A disturbing trend among publishers and distributors threatens to undermine accountability. Rather than embrace transparency, these service providers have inserted nondisclosure language into their terms of service that prohibit users from revealing the details of those agreements. Thus, when a company adopts an unethical policy or one that's adverse to authors, those authors risk having their accounts terminated — or even legal action — if they discuss the terms in public. Today, we're discussing whether self-publishing services are silencing authors with nondisclosure terms?
KDP's Terms and Conditions offer a particularly egregious example of this behavior. Their section on Confidentiality (publicly available here) includes a sweeping ban on disclosures, including information about your sales, information about the terms and conditions, any correspondence with the company. Worse, these prohibitions extend three years beyond the termination of the agreement, and explicitly prohibit discussing the terms and conditions with the media.
Like Amazon, Kobo Writing Life also bans the sharing of sales data, correspondence, or specifics of their terms and conditions.
Protecting Company Assets, or Dirty Secrets?
Companies defend the practice as protecting sensitive corporate data and assets, but a quick read of the agreements show that the focus is on shielding the company from media exposure, not protecting against disclosure of secrets. And it's no coincidence that the items subject to that nondisclosure agreement — royalties and sales figures, correspondence, and the terms and conditions — are the elements most likely to be cited in complaints against the company. Deceitful or inaccurate accounting; suppression of customer, employee, and seller complaints; and onerous contract terms are all protected by these clauses.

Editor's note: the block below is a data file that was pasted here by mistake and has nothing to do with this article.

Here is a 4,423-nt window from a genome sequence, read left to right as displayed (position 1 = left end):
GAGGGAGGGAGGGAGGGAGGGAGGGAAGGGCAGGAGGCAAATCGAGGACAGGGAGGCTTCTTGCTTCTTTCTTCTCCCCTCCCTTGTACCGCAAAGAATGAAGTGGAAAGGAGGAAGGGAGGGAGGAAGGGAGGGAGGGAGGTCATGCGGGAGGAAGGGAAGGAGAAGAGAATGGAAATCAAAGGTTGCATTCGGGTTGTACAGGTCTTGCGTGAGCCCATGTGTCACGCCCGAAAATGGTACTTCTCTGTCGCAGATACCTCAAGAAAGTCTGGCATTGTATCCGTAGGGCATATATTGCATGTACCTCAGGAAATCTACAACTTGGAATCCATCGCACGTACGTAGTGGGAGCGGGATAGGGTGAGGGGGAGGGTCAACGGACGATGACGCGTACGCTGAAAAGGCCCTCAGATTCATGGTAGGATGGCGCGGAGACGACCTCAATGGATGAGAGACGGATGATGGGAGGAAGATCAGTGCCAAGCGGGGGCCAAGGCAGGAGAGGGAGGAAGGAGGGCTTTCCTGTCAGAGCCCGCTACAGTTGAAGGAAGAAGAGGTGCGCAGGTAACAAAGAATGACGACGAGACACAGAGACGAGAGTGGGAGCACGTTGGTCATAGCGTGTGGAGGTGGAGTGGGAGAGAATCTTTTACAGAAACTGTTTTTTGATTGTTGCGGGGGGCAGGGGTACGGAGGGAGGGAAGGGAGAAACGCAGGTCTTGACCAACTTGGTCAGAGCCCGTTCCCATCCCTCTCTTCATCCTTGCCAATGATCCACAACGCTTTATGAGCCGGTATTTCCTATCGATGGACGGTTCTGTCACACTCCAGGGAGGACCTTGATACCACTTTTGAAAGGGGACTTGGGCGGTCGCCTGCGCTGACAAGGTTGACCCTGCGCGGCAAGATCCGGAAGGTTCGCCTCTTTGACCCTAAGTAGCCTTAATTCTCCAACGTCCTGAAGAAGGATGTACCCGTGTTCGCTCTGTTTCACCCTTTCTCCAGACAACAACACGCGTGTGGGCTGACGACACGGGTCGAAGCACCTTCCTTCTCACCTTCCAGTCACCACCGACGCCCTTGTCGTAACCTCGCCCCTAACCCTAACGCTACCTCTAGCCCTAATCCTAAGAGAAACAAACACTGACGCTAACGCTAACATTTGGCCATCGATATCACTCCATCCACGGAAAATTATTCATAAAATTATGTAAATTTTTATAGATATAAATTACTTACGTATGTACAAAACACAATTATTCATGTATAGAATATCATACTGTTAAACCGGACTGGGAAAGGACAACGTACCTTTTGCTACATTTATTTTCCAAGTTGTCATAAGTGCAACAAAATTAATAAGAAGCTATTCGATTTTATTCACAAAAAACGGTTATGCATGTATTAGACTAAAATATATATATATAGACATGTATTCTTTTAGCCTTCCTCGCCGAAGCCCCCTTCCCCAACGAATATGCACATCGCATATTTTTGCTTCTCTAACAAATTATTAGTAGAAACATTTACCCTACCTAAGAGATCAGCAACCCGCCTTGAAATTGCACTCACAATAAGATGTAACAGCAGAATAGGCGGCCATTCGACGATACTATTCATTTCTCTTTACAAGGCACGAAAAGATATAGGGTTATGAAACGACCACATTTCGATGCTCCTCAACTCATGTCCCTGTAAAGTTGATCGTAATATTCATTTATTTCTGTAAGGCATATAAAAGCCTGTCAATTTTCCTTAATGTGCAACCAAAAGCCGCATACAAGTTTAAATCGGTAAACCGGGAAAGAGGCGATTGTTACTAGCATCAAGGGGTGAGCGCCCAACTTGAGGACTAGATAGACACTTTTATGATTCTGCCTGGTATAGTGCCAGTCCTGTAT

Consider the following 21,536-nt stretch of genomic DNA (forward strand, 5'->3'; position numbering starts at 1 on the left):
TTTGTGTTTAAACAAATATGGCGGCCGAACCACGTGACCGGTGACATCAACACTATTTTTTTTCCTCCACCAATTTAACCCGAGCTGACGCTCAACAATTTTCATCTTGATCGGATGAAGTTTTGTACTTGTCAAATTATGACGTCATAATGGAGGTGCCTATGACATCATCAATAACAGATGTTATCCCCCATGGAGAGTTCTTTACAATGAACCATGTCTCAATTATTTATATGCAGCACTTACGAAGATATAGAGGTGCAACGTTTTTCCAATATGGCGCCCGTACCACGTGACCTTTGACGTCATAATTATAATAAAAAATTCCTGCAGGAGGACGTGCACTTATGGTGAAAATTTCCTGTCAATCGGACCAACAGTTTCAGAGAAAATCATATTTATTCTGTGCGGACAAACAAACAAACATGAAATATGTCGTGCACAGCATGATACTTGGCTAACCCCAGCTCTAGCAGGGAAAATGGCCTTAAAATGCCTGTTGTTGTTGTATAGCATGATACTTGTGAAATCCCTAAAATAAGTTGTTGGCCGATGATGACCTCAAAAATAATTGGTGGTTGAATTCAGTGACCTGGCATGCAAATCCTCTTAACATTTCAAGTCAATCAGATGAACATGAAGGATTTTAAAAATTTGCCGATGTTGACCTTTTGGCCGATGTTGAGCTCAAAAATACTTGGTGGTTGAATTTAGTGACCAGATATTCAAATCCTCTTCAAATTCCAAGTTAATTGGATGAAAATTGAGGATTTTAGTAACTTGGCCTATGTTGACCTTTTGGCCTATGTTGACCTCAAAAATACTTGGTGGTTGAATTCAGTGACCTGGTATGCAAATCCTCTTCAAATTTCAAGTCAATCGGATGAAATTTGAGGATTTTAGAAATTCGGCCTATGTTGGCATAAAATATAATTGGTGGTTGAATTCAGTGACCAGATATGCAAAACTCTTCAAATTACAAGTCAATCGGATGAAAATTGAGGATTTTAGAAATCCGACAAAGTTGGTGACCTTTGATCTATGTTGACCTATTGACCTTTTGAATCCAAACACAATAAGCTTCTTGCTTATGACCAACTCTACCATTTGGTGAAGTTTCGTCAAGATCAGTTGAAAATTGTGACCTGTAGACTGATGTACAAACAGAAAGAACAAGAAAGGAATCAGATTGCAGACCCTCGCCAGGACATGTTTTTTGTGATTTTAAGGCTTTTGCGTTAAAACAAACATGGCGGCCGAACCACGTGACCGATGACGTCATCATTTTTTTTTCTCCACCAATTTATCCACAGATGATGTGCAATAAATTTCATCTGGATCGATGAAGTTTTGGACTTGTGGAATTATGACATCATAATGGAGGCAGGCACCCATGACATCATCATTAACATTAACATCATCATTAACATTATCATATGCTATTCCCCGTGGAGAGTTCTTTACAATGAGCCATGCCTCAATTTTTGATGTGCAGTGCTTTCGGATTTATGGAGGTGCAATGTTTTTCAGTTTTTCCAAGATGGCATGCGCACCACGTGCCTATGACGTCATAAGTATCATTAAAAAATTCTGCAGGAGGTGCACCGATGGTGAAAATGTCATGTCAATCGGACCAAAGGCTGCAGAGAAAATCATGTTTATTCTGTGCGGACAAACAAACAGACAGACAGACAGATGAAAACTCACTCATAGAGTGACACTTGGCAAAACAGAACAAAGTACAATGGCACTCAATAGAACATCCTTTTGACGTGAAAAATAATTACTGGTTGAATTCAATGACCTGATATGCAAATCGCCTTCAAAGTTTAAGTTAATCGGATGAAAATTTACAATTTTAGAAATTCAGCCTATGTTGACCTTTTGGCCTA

Nondisclosure Clauses Weaponize Terms and Conditions
We recently warned authors about the collapse of Waldorf Publishing, who initially refused to honor the terms of their contracts unless authors consented to additional terms, including a clause that allowed the publisher to seize the copyright of authors deemed to be “slandering” Waldorf. While this is an extreme (and extremely inept) example, it demonstrates how restrictions on speech can be weaponized against authors. An author posting a complaint or showing proof of a company's misdeeds could be accused of breach of contract. That opens the author to penalties ranging from termination of their account, to forfeiture of money owed them, or even litigation (and the potentially crippling legal fees associated with it).
Smaller companies have already adopted these tactics, launching lawsuits against Yelp reviewers who post less-than-glowing reviews of businesses. But when non-disclosure clauses are woven into the terms and conditions of a publisher or distributor, litigation isn't needed. The very existence of those clauses in their terms and conditions is a chilling and implicit threat to authors: Blow the whistle on our unethical practices, and your livelihood could suffer.
When companies attempt to preemptively muzzle their clients, that demonstrates a troubling lack of transparency. It suggests that the company has dirty laundry it really doesn't want aired in public. And that should serve as a mile-high warning to prospective clients.